Aasif Sheikh says that popular comedy show Bhabiji Ghar Par Hai, in which he plays one of the lead characters, is a once-in-a-lifetime concept to have aired on Indian TV. In a candid interaction, he lists down the ingredients that make a show successful and running on TV six years after its premiere.
“First and foremost it is the writing. Content is very important. It’s also team work. We have established our characters which are very relatable. Nobody can take the credit saying, ‘I have done this or that’. Secondly, the response and the overwhelming love we have got from the audience inspires us to maintain the standard of the show. We are certain on not compromising the quality. We are constantly fighting that fatigue should not creep into our show. Nobody should be on auto-pilot. Comedy is a genre where one has to keep upgrading themselves. It has to be constantly explored. We have created a niche for ourselves. These kinds of shows happen once in a lifetime so we keep ourselves interested," Aasif says.
As an actor, how does he react to the factors that are not under his control, say cast or director changes? He says, “It’s frustrating sometimes. Say, you are working with an actor for so many years and suddenly you have to find someone new. There is a wavelength an actor and a character has. I miss out on that. But in a show that is running for so long, these changes do happen. And you have to go with the flow instead of saying, ‘No, I can’t work with a certain someone’. You have to adapt to the conditions because the show is bigger than anyone else."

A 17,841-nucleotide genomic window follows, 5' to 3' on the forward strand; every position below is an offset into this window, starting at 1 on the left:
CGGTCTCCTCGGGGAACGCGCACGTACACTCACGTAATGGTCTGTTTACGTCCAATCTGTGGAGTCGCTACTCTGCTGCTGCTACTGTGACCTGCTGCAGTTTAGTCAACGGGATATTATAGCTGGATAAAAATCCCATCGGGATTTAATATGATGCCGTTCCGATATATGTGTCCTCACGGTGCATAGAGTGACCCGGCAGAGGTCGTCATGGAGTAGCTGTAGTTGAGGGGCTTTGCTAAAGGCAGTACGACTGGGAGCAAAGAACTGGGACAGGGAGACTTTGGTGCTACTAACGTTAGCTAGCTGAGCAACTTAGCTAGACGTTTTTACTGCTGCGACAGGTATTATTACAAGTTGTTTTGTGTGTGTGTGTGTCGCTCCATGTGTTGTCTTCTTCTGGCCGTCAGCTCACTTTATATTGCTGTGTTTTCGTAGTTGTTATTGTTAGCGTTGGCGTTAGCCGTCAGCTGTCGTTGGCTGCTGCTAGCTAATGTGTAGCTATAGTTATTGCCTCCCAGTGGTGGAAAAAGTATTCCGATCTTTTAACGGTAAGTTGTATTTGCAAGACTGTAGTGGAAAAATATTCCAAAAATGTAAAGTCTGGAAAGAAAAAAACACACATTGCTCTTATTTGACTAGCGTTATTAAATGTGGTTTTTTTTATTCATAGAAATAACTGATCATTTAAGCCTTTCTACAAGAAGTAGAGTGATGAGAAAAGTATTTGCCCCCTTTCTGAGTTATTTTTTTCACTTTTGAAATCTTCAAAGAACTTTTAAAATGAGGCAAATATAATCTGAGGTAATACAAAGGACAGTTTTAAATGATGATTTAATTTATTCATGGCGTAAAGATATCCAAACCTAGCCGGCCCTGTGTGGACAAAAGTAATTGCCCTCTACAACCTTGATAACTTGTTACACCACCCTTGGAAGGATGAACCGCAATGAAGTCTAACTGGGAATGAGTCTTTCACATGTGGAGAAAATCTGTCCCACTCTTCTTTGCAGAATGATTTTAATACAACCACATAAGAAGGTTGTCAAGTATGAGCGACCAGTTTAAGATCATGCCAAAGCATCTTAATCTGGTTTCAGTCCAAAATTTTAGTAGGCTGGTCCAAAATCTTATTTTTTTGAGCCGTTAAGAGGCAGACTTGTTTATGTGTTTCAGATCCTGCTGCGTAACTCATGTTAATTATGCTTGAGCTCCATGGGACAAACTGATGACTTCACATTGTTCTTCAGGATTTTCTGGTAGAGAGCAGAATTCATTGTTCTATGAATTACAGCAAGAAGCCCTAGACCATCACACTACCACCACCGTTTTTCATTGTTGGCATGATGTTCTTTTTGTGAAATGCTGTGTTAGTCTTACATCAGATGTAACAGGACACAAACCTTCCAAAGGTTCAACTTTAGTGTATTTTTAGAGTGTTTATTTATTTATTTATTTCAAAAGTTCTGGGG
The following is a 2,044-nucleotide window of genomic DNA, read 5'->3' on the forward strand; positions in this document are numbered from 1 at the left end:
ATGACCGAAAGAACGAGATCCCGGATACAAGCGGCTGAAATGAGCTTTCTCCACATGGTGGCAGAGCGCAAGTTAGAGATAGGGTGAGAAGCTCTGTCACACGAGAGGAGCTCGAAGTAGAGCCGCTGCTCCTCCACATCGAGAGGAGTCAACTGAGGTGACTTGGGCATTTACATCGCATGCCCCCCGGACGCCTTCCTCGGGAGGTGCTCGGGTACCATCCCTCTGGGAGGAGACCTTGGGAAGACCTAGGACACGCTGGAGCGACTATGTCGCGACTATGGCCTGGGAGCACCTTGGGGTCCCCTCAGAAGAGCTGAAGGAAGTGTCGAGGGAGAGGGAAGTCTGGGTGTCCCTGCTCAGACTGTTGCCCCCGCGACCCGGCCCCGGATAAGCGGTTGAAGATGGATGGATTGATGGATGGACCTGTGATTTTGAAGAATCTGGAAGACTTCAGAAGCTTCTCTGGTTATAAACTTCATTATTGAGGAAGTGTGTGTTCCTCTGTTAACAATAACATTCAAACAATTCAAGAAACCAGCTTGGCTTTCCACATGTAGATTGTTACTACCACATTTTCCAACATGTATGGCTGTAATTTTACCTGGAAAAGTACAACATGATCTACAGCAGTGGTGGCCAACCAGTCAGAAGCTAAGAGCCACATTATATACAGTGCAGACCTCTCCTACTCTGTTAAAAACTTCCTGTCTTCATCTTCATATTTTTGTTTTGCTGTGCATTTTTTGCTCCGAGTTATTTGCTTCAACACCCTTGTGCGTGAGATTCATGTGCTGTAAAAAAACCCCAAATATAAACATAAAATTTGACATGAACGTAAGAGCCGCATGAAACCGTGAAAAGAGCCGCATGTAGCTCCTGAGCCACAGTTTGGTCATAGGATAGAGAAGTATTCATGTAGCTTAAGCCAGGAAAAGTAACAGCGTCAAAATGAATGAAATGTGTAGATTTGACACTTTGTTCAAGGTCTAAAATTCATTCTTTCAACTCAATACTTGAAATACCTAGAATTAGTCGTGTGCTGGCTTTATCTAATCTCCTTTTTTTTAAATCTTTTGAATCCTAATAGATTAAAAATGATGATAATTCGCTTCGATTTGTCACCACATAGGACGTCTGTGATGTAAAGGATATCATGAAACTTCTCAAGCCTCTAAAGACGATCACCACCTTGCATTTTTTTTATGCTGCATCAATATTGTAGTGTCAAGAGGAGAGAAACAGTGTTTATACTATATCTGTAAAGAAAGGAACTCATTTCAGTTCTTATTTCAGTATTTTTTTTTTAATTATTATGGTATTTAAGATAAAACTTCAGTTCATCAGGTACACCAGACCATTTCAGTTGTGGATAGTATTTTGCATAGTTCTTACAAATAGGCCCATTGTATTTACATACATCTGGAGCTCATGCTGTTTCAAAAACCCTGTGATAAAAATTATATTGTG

TRPs do not bother Aasif, who is confident about his show’s popularity beyond the ratings. He asserts, “I don’t care for the TRPs. They are rigged. I see the popularity of my show through my own eyes. Bhabiji Ghar Par Hai is a brand now. Everybody has seen it."
Even during the pandemic, he never feared that the show would be axed from telecast. “Insecurity is a part of being an actor. It disturbs me sometimes. But I’m aware of the show’s popularity. I know they (makers) will not want to shut it until it is doing really bad. And it is doing well right now."